Monday, October 18, 2010

Actor Danny Trejo admired the work of Westfield, Mass.-based artist Jamie Cross who was tattooing Trejo’s portrait on the foot of a customer.Contact Cross here.

Rock and Shock 2010 or am I too old for this stuff anymore?

So, Mark, Marty and I once again had a table at Rock and Shock and we all made varying amounts of cash. Whether we go again next year is a question, as the rates will probably increase to the point that profitability will be difficult to make.

I’ve been going to conventions of one sort or another – my first was a Boskone science fiction show when I was in high school – and generally they have been positive experiences. For a teen growing up in Granby, Mass. it was always reassuring there were other people who were into the same odd stuff – comics, movies, horror, fantasy – that I was.

It was a lot tougher to be a fan of such things back then. I think I started a fanzine, just to communicate to other like-minded folks.

Attending UMass confirmed there were fanboys and a few fangirls like me, but traveling to conventions in New York City or Boston was especially rewarding to me.

I like Rock and Shock a lot. It’s close to home. It’s organized well by someone who gets it and the dealers’ area is laid out to accommodate crowds.

The DCU center in Worcester, though, is a poorly run facility that didn’t keep the restrooms clean, harassed dealers about outside food and hadn’t properly cleaned up the exhibition hall from the mess the circus animals made. I don’t blame the Rock and Shock management as they were contesting the DCU people over these issues.

Rock and Shock is a young fans’ show. The kids who attend probably barely know who Christopher Lee and Peter Cushing was, much less Karloff and Lugosi.

However if you have something to sell that they can relate to, you can do all right.

At age 56, though, much of the magic of attending a convention, even behind a dealer’s table, has been lost. The best part of the weekend in many ways was simply hanging with two friends.

My buddy Jeff Allard has a great post about his feelings. Check it out here.

A large part of it for me revolves around interactions with guests. I have fond memories of simply talking with people. I didn’t have to buy an autograph and, in fact, they were happy to autograph whatever you had.

That’s not the case any more and hasn’t been for a long time.

I remember at a Chiller Con years ago, Mark Godard, the second male lead of “Lost in Space,” yelling at a fan who had shot some video of him while he sat at his dealer’s table. Now, if he had paid him, I bet it would have been okay.


This show I was asked by my buddy Steve Bissette if I could fact-check something with legendary director George Romero. So, I stood in line. There was a sign alerting me to all the things he was selling and the various costs. I reached the head of the line and had to clear what I wanted to do with one of his assistants – a humorless guy who was pretty unfriendly. I told him I wanted to ask Romero a question. I read it off my iPhone from Steve’s email and as I did another handler came into the areas and was clearly aghast. He asked the first guy what was I doing, what was the question and clearly got worked up about it.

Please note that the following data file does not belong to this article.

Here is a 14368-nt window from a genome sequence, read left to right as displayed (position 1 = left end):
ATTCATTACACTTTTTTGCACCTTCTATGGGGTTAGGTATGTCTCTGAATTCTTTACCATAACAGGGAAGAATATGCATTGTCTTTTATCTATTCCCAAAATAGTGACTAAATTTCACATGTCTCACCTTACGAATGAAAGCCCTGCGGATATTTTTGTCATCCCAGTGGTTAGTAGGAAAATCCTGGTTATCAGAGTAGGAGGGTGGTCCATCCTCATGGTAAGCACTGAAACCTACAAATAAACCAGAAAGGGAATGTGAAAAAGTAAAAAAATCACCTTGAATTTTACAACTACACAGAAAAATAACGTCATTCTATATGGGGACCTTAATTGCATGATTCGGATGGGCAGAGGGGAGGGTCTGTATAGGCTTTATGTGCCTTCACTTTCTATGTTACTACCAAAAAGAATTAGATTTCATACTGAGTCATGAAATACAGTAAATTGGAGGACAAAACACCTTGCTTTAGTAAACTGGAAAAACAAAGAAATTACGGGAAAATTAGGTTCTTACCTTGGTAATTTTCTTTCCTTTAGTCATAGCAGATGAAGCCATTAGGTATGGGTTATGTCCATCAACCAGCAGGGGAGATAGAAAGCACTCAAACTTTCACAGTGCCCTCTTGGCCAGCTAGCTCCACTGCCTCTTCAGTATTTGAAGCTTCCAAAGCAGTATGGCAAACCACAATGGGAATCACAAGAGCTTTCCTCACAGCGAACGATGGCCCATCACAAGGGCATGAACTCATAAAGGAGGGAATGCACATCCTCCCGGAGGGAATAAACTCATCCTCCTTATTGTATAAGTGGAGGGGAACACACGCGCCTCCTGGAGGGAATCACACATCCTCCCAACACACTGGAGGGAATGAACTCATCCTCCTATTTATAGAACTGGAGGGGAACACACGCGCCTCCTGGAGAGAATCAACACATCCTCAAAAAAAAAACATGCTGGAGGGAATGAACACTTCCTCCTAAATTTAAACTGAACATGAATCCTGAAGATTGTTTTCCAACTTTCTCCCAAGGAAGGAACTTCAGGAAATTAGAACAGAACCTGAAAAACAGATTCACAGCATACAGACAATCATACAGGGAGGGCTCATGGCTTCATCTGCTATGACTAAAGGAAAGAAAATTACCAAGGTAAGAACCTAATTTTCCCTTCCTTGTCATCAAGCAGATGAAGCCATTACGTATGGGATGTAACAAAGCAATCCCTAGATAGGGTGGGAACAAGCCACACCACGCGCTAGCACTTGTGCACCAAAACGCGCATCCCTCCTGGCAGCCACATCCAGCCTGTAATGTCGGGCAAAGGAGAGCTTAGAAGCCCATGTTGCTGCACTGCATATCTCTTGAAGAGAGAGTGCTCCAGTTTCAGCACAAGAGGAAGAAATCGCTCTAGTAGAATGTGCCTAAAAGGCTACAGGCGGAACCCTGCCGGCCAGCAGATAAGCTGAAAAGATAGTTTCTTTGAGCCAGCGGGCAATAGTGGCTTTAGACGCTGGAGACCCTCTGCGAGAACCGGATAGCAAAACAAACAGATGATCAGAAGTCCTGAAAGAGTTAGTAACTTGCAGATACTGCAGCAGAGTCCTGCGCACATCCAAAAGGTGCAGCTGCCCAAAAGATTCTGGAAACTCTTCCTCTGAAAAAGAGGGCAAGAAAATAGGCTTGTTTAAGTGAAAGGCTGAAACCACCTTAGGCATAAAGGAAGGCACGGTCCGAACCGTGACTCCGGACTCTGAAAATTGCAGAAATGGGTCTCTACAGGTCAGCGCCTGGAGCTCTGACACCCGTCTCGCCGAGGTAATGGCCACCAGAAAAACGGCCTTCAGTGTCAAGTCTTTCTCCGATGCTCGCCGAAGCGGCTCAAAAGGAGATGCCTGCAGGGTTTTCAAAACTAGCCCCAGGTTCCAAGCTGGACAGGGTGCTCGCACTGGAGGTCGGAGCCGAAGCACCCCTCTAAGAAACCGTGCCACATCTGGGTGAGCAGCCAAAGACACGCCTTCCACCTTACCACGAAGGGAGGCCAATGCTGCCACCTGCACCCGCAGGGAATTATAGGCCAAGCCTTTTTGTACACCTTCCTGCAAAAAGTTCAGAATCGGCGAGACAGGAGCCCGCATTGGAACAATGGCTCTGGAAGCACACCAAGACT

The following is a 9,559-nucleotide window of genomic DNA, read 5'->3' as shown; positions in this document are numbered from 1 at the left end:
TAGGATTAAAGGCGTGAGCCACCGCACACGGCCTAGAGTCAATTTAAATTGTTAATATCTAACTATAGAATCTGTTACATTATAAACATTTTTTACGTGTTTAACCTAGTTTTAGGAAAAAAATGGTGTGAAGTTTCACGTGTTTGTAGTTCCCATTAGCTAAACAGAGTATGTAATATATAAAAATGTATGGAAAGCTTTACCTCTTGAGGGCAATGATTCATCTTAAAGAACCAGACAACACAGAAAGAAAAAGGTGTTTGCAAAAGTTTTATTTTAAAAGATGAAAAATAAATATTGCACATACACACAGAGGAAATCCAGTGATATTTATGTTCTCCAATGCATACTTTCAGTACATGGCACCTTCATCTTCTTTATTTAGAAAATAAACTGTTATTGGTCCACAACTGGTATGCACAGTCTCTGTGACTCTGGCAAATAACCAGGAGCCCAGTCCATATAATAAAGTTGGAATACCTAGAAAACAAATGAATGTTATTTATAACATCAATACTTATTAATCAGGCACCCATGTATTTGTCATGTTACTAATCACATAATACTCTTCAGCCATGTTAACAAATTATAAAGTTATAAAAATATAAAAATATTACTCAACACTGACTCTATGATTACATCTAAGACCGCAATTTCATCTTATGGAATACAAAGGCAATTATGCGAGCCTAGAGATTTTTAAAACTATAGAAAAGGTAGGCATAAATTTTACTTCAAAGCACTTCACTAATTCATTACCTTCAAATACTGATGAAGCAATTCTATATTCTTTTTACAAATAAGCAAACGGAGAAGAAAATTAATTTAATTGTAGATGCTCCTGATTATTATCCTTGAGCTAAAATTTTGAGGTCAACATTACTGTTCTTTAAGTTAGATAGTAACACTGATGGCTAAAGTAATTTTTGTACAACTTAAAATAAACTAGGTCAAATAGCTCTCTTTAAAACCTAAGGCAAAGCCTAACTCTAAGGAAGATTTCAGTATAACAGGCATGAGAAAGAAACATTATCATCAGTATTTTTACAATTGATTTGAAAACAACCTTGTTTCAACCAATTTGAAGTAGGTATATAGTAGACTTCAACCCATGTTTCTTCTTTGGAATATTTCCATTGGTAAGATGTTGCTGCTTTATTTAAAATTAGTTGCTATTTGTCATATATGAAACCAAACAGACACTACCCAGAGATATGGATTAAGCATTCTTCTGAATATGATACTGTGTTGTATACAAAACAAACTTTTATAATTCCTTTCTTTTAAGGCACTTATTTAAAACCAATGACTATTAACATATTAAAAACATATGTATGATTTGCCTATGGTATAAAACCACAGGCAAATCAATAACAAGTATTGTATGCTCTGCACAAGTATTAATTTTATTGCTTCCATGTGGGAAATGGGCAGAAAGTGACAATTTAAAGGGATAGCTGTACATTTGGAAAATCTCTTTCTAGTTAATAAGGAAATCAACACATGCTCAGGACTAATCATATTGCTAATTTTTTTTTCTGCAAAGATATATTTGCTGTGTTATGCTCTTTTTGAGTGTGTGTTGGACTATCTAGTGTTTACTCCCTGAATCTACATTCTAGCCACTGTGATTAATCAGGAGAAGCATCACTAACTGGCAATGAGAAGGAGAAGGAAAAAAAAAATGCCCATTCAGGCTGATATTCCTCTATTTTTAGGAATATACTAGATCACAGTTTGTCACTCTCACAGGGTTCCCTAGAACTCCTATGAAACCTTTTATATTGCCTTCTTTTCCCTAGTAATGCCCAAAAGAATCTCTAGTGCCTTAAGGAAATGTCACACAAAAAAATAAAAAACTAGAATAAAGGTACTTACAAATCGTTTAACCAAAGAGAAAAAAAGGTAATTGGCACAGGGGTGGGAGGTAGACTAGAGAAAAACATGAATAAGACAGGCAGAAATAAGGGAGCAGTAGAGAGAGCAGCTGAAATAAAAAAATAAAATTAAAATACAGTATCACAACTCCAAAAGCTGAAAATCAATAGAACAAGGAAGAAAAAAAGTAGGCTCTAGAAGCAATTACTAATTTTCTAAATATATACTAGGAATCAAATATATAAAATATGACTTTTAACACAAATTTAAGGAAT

Romero seemed fine answering it. He clearly was used to a more standard interaction – greeting, autograph, photo – but I had no issues with him. Now, with the other two morons, I did.

I was going to try to stake out some interview time with Danny Trejo, but next to Romero he was the most popular and, while he was clearly nice to the fans who ponied up a minimum of $30 for a signature, there was no time for idle chitchat.

Perhaps my time at conventions has come and gone. Or perhaps I need to attend one that has a greater emphasis on older films.

Here are some photos:

This guy was going around going around the show trying to get people to go to make-up artist Cherie Verie to get some custom work done. Contact her here.

Mark at our table. He was busy zombie-fying folks.

Actor and comic Judah Friedlander was hawking his book “How to Beat Up Anybody” at the show.

Posters, posters and more posters: I sold four from my collection – one very reluctantly. I bought none.

Director of a film I will never watch Ruggerio Deodata, the man behind “Cannibal Holocaust.”

Some cool stuff!

© 2010 by Gordon Michael Dobbs


SRBissette said...

Thanks for the pix and post, Mike! We've never discussed this, but the inability to talk to guests is another reason I've given up on cons. It's all flea market transactions, or nothing—a far cry from the fun we used to have at shows.

Jeff Allard said...

Great post, Mike. I'm glad I'm not the only one who feels a little alienated from the con experience these days. My interaction with a fellow blogger kind of put a fine point on my feelings. This person is probably in their mid-to-late twenties and when I introduced myself, the first thing she asked me is if I was there to network. It was an innocent enough question, I guess, but it pointed up the different way that younger people view these events. It's not so much a way to come together with other fans that share a love of the genre but a way to manuveur up the ladder a little bit. Manuveur up to what, I don't know - writing for more websites for free? Kind of depressing, I think.